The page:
Best Practices for Protecting Brand Reputation on Social Media
By Darren Millar, senior vice president of operations, PiiQ Media
Brand reputation – the perception of a brand and how it’s viewed by customers, stakeholders and the market – and the management of it are critical to a company’s growth. While it used to be impacted primarily by things like word of mouth, the advent of social media has completely changed the game. It’s essential for organizations to understand reputation management today in light of social media, particularly given its fondness for snap judgements and cancel culture.
Misinformation and disinformation have changed reputation management
Thanks to social media, it’s now easier than ever to sow seeds of mistrust and disseminate false information. In many ways, we’re living in a Golden Age of misinformation and disinformation.
What’s the difference between the two? Disinformation is the intentional spreading of false information; misinformation is a case of misunderstanding in which someone unintentionally spreads “information” that is inaccurate.
This combination is one of the biggest risks for both companies and individuals. It’s difficult to manage, and it’s something that most companies don’t know how to combat or don’t have the resources to combat.
When it comes to who is perpetrating disinformation and misinformation in terms of trying to damage brands’ reputations, it really falls into two camps:
- Nation-state actors who are trying to destabilize different regions and countries, and people they don’t like.
- People who are out for financial gain or malice. They want to embarrass people or companies, or they’re looking for some kind of payout. Sometimes it may even be the company’s own employees perpetrating the reputation damage. Sometimes it’s not really done on purpose; it could be as simple as the wrong wording on a social media post.
Here's an example of the latter scenario: Adidas was a sponsor of the Boston Marathon in 2017. They sent out an email to marathon finishers that said, “Congrats, you survived the marathon!” However, this came just a few years after the fatal terrorist bombing at the event – so the phrasing was a poor choice, even if it wasn’t meant with bad intent. But it certainly didn’t help the company’s reputation.
A situation like this can be managed. There are ways to do better training for corporate communications, for example. Disinformation is another story; you don’t have control over it.
Getting ahead of disinformation before it damages your reputation
What makes tackling disinformation from a brand reputation standpoint so challenging is that you need to stay at least one step ahead of it – the earlier the better. You need to have a process in place that identifies that it’s happening at the earliest point as it begins its journey through the echo chamber of social media. If you're 30 minutes late to the party, it's likely to already have negatively impacted your reputation.
A first step is ensuring you have a strong corporate presence on social media. If you don’t, it’s going to be that much harder to combat an instance of disinformation aimed at your company. You need to be able to address disinformation on the platform(s) where it’s appearing, and that’s not possible if you don’t have social accounts and aren’t regularly communicating and interacting with customers and the public at large. A second step is the need for monitoring and tracking of social media. In today’s world, not doing so isn’t an option – at least, it’s not a viable one.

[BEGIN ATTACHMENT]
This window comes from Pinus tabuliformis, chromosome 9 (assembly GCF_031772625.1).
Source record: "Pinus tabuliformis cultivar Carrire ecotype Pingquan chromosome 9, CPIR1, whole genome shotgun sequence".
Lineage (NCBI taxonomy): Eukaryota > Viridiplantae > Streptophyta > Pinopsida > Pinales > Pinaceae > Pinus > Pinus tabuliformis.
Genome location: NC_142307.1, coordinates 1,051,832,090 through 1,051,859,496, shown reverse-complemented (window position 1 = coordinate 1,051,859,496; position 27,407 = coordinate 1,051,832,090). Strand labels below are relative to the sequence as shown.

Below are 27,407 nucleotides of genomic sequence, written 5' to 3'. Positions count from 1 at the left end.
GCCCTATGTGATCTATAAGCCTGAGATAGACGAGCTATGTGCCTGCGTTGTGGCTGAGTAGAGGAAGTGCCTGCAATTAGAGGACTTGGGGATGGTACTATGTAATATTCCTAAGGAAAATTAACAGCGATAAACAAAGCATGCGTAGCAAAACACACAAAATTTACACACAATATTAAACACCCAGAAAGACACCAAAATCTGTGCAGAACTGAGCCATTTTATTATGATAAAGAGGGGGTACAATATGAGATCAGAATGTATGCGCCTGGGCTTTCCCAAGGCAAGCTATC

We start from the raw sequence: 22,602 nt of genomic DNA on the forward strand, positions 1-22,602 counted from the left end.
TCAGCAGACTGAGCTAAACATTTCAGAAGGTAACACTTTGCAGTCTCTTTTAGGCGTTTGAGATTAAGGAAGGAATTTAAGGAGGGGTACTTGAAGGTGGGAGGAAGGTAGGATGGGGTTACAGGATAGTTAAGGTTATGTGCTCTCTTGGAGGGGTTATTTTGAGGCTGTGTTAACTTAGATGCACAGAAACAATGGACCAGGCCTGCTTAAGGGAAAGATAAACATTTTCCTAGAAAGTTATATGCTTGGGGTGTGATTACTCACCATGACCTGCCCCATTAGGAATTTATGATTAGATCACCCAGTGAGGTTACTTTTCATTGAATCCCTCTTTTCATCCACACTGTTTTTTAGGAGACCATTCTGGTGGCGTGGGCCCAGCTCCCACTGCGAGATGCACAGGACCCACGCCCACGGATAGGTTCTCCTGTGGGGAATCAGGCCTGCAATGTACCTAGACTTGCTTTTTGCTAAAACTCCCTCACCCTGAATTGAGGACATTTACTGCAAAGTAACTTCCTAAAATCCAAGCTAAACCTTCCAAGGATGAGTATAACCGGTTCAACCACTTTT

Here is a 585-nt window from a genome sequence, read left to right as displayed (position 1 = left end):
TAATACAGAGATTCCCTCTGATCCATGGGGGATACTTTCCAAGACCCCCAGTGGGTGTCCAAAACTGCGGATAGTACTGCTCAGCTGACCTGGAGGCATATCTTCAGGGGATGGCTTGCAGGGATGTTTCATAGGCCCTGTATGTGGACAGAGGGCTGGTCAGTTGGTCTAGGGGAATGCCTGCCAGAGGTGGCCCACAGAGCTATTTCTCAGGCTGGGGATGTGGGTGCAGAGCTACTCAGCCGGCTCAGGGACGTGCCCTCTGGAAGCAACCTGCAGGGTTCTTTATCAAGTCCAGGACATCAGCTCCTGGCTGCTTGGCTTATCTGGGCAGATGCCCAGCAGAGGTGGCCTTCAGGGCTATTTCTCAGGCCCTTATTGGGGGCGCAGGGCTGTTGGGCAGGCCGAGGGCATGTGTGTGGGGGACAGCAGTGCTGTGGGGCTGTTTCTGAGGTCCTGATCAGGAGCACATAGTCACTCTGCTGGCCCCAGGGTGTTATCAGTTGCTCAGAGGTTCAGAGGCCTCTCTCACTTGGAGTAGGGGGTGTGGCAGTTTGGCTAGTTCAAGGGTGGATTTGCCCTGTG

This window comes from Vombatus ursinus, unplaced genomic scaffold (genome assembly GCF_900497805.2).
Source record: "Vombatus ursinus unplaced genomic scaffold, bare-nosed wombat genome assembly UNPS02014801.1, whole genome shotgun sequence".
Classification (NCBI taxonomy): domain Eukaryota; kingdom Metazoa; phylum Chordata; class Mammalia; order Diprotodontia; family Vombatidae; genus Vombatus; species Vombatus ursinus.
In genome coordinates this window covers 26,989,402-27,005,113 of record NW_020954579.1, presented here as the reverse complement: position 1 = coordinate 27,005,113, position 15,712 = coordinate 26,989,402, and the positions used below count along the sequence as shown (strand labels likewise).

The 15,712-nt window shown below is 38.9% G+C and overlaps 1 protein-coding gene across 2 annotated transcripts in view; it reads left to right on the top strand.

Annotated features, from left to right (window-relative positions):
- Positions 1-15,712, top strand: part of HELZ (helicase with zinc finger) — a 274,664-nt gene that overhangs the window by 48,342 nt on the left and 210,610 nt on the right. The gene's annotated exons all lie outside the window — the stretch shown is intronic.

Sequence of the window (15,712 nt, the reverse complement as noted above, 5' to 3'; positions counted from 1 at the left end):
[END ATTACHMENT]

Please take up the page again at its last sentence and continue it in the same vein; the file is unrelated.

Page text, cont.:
Implementing a solid process for monitoring and tracking
You need to have a system or solution in place that can help you monitor these conversations so that when something negative does arise, you can evaluate it and then decide what the best response will be. You must remember that with social media in general, there is no provenance. There is no individual fact-checking; we live in a world where people read headlines (not the whole article) and immediately react. For the most part, people are allowed to say what they want to say, when they want to say it.
As a brand, you don't want to jump the gun in terms of how you respond just because there’s a negative post about your company. You need to investigate the negative posts and look at the traction to determine what reach they have. Tools like trust scoring and sentiment analysis, coupled with investigating reach and engagement of posts/accounts, can help you formulate a plan because you will have a better sense of how this post might affect your brand. It’s also important to be able to evaluate the authenticity of the accounts making these types of posts.
And just as you would have a crisis communications plan in marketing and public relations, you should have a documented plan and procedure for how to evaluate and respond to these types of campaigns. Having that in place will go a long way toward ensuring you don’t act rashly or jump the gun without having all the facts in hand to make a measured response.
Defend your brand
In today’s digitized world, brand reputation is not static, and it must be actively managed. Social media can go viral in minutes, making it increasingly difficult for organizations to stay on top of threats to their brand. Companies can take advantage of tools to help them with social listening and research into the authenticity of posts and accounts. It’s also important to have policies and plans in place to address any negative social sentiment that might arise. These are necessary elements in today’s reputation management struggle.
The views and opinions expressed herein are the views and opinions of the author and do not necessarily reflect those of Nasdaq, Inc.